USDA’s monthly report of meat and poultry exports indicates that shipments for April were mixed across the three largest species with pork exports smaller, beef exports larger and chicken exports up very slightly for the month, according to Steve Meyer and Len Steiner of the Daily Livestock Report sponsored by the CME Group.

Some key items from Monday’s release include:

Pork exports dropped from 486.6 million pounds, carcass weight, in March to 450.6 million pounds in April. The April total, however, was 6.9% higher than one year ago, breaking a monthly trend toward smaller and smaller year-on-year changes. March pork exports were, in fact, 0.8% smaller than one year earlier. April pork production was 2.9% higher than one year earlier, so exports actually increased as a share of total production this year.

U.S. exporters shipped pork products worth $444.3 million in April. That figure is 1.8% higher than last year and brings the year-to-date total to $1.899 billion, 15.7% higher than in 2011. Variety meat exports, though down in volume by 13% through April, have increase sharply in value, gaining 26% so far in 2012.

Japan and Mexico remain the two largest customers for U.S. pork with China/Hong Kong remaining in third position. April exports to Japan were 6.2% smaller than one year ago, while shipments to Mexico and China/Hong Kong were up 32% and 124%, respectively.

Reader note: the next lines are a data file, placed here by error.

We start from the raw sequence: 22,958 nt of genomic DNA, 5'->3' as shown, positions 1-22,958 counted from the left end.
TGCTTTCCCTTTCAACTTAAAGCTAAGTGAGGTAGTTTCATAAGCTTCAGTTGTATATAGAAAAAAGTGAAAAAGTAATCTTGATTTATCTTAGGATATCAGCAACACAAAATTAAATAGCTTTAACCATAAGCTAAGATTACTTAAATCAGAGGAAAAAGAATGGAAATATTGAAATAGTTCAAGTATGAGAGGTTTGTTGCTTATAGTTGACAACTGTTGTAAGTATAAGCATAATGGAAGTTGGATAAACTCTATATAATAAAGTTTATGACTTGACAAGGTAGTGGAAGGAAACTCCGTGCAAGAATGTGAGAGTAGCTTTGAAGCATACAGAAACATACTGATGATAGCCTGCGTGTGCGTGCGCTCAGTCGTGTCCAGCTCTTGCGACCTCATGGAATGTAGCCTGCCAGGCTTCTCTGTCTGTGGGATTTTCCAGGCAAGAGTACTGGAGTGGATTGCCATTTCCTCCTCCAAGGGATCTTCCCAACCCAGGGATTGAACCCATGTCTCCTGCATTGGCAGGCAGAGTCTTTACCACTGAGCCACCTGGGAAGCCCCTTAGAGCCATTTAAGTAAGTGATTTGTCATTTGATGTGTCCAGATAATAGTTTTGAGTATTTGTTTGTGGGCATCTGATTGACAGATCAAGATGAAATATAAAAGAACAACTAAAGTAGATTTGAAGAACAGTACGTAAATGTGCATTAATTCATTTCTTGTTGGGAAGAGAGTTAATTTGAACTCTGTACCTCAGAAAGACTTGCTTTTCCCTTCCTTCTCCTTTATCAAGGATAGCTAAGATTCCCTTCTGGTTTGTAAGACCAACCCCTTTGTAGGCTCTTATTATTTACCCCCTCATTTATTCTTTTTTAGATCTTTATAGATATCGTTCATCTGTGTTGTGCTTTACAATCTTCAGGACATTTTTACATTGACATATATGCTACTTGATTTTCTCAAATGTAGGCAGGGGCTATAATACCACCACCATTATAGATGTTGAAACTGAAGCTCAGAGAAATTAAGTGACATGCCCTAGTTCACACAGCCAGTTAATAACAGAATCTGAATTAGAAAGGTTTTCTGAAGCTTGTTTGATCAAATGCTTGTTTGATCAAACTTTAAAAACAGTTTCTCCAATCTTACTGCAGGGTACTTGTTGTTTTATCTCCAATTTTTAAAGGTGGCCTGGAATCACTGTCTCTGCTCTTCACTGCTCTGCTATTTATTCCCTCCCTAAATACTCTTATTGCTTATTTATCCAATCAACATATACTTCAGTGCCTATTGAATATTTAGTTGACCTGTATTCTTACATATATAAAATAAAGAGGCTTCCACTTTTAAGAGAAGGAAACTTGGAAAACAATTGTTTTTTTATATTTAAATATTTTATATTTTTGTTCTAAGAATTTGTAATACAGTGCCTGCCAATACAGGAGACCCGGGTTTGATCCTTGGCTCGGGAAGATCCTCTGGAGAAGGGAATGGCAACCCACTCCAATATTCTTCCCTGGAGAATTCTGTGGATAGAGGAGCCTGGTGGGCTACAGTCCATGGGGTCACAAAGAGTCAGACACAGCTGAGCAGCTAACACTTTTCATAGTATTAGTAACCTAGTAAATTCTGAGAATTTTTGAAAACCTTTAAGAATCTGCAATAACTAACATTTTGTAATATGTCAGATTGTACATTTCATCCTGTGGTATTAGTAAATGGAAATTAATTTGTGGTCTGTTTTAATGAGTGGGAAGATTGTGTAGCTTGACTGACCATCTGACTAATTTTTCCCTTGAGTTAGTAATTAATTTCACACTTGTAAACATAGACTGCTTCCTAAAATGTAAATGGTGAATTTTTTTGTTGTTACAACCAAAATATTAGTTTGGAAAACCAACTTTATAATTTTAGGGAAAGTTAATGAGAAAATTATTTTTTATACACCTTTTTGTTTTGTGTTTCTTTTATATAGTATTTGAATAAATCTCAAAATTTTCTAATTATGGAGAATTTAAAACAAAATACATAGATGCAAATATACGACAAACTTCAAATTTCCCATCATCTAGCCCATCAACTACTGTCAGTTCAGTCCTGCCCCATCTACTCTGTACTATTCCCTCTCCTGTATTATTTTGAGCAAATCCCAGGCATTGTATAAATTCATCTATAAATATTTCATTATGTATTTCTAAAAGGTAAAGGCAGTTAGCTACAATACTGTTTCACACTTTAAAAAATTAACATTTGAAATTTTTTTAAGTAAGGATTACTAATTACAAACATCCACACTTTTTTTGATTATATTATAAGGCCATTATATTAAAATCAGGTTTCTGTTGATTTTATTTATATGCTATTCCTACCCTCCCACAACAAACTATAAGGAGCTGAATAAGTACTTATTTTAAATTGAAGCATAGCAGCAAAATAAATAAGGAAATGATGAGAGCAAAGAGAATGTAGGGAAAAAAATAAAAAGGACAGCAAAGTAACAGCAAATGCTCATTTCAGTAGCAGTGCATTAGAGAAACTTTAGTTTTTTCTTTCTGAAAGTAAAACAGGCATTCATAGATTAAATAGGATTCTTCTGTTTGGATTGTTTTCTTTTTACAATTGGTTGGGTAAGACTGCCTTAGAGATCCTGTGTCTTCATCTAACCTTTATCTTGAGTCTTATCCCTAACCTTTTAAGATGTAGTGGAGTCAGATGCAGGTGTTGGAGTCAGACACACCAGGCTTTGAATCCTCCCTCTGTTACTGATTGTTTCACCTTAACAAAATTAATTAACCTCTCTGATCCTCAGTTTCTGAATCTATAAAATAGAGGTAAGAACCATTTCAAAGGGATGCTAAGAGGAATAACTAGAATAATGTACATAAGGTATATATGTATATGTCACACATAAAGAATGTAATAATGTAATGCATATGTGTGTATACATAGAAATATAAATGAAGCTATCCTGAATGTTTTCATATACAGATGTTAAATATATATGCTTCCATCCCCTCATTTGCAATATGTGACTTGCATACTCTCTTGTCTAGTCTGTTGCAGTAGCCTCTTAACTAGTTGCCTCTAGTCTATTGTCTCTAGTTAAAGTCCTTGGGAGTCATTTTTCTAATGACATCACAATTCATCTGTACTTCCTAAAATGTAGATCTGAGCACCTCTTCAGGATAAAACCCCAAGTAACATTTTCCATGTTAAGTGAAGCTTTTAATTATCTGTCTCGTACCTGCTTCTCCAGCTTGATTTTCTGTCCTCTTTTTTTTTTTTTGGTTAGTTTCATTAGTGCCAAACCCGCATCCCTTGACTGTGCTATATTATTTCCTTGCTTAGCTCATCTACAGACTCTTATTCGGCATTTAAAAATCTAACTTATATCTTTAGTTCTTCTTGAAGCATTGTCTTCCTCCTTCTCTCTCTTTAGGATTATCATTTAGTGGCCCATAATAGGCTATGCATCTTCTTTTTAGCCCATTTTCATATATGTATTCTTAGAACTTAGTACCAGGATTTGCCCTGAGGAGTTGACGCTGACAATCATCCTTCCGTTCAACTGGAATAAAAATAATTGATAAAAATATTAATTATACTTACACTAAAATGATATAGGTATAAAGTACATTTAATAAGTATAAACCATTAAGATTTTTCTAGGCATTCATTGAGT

Year-to-date U.S. pork exports remain well above (+13.5%) last year though that percentage is getting progressively smaller each month.

Whether U.S. pork exports can keep up with the 2011 pace as we get into the summer and fall months, which was driven last year by a surge in purchases by China/Hong Kong, will depend greatly, of course, on the level of exports to those countries for the remainder of 2012. But the past three months suggest some stability is being established at about 74 million pounds, carcass weight, per month. If that level of shipments persists for the remainder of 2012, total annual shipments to China/Hong Kong will end the year 11.6% larger than in 2011.

Or shipments to China/Hong Kong can drop to 62 million pounds, carcass weight, per month for the rest of 2012 and still match the 815.9 million pounds shipped to these markets last year. The flip side of these hopeful arguments is, of course, that product out-shipments from August through December will still be under either scenario much smaller than last year — at a time when U.S. pork production is expected to increase by 2.5 to 3.5%.

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